Welcome to Kira's Blog

Welcome to My Blog

Life with young children can be challenging, but with the support and advice of friends, we can feel empowered and thankful for the blessing of being a Mom.

My musings are those of a self-proclaimed attachment-parenting Tiger mom, who juggles full-time mommying with a small (but growing!) baby-related business. I hope some of my thoughts help you
Enjoy your day, Enjoy your night, and Enjoy your kids!!!

Sunday, October 10, 2010

Dosage Dilemmas

One of parenthood's more interesting ironies is that of dosage levels of medicine for your sick child.

Picture the following: You are woken at 2am by your 7month old's wailing and coughing in the next room. You go in and find him drenched in sweat, shivering and clearly with a fever and cold. You quickly change him, check his temperature and read 101.1, and head to the medicine cabinet to give him some infants' tylenol. You carefully examine the bottle, looking for the right dose to give your crying, shaking child. To your surprise, for children under 24 lbs, under 2 years of age, it simply says "consult physician"... for real!!! This is INFANTS' tylenol, but in order to give it to your infant, you have to call your physician! (After all, children over 2 would probably be getting CHILDREN'S tylenol, instead, since they don't need to use the dropper by that point).

So what do you do? Call and wake up your pediatrician? And what do you do when he asks how much your child weighs and you have no recollection? After all, it's been a few months since his last fever, and he's gotten pretty big since then... Well, will your pediatrician be running to his office to check your child's charts at 2am, just for dosage advice to treat a 101 degree fever??!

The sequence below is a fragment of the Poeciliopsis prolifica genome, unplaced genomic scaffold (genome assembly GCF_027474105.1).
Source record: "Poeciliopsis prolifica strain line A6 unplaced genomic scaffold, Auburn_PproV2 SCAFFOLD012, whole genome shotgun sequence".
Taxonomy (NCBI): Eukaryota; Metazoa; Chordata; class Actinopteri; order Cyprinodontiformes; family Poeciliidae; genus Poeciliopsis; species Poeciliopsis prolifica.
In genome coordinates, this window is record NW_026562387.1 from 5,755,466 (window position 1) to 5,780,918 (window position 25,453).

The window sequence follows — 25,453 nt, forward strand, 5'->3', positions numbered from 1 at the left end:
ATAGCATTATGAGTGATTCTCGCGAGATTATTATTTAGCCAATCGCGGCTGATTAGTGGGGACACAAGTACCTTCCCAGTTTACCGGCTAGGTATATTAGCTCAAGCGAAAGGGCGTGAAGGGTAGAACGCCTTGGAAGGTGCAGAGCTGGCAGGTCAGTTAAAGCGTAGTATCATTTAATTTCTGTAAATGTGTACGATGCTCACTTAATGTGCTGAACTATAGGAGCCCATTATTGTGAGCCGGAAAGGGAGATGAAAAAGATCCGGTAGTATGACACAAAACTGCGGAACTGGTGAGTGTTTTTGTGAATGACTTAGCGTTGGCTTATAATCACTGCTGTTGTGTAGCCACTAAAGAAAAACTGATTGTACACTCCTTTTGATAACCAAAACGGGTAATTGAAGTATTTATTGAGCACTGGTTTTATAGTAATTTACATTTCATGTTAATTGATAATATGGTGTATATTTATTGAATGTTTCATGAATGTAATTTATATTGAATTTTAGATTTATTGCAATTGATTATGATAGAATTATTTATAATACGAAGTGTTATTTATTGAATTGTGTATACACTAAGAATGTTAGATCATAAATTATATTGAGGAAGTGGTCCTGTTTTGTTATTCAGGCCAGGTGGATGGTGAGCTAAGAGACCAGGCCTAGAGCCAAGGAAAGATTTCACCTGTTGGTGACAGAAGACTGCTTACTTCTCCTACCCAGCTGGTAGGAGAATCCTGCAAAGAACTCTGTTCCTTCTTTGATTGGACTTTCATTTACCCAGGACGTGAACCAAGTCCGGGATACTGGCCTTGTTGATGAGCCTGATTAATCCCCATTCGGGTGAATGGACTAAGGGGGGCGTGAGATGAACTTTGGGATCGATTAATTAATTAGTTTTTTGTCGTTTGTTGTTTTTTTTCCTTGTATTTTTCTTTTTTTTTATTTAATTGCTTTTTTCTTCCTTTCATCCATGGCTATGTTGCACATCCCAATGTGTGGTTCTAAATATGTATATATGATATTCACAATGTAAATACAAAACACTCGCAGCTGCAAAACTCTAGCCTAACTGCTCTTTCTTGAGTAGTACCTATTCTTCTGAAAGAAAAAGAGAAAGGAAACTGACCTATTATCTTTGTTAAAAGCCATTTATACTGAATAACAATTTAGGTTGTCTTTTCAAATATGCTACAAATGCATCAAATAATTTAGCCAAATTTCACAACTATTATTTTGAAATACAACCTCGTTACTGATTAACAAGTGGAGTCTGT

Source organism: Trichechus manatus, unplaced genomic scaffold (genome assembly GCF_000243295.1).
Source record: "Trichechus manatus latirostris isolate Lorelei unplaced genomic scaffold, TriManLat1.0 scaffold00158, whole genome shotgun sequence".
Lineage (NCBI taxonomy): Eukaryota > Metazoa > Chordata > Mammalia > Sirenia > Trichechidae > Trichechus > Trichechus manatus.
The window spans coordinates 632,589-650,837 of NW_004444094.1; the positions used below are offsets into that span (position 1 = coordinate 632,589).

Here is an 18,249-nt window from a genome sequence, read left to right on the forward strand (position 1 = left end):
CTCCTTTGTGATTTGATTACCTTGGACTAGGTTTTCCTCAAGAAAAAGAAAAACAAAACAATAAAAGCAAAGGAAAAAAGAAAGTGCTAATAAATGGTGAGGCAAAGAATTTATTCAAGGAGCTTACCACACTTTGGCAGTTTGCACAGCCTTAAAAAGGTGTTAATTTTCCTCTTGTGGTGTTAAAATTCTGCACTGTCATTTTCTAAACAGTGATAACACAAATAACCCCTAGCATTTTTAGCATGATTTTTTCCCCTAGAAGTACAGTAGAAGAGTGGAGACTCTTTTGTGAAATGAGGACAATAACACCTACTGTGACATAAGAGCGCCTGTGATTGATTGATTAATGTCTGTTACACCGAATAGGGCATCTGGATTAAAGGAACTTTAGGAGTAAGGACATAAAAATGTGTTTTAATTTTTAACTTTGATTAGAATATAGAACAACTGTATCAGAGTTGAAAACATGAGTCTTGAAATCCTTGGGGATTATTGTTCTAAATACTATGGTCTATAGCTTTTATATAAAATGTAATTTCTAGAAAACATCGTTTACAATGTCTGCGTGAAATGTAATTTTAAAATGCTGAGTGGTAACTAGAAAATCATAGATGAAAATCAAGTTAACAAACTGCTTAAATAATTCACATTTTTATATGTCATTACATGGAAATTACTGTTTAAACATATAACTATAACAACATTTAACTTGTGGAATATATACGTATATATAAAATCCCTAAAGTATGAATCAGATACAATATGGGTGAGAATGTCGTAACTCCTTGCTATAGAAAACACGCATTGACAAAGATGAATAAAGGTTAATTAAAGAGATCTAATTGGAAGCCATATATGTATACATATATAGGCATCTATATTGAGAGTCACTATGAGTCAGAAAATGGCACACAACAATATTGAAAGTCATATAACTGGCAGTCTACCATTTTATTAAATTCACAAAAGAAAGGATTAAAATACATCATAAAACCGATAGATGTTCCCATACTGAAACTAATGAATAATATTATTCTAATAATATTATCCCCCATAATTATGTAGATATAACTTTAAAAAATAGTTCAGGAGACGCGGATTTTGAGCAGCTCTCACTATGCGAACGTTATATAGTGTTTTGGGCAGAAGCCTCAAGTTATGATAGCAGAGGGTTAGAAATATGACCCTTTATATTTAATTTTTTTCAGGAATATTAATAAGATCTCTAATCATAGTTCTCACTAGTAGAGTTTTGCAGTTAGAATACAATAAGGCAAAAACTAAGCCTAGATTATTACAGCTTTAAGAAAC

Luckily, for those of us on the internet, there are some helpful resources. The one I find particularly user-friendly is on the askdrsears.com website, at the "medicine cabinet" link. Here, Dr. Sears lists most common medicines and includes dosage information for babies. Also, he includes comprehensive information about each medication, which is especially helpful for new parents.

Why this information is not more widely available is somewhat beyond my comprehension, since I'm pretty sure most pediatricians don't want to be woken in the middle of the night for basic medicine questions. I'm sure it relates to liability on the part of the manufacturer, but I think pediatricians would be wise to make sure their patients have access to dosage information, so that they don't have to deal with the 2am not-even-close-to-emergency calls.

So, the next time your baby has a mid-level fever and you don't want to "bother" your pediatrician with basic dosage questions, check out the Dr. Sears site and save yourself a call.

No comments:

Post a Comment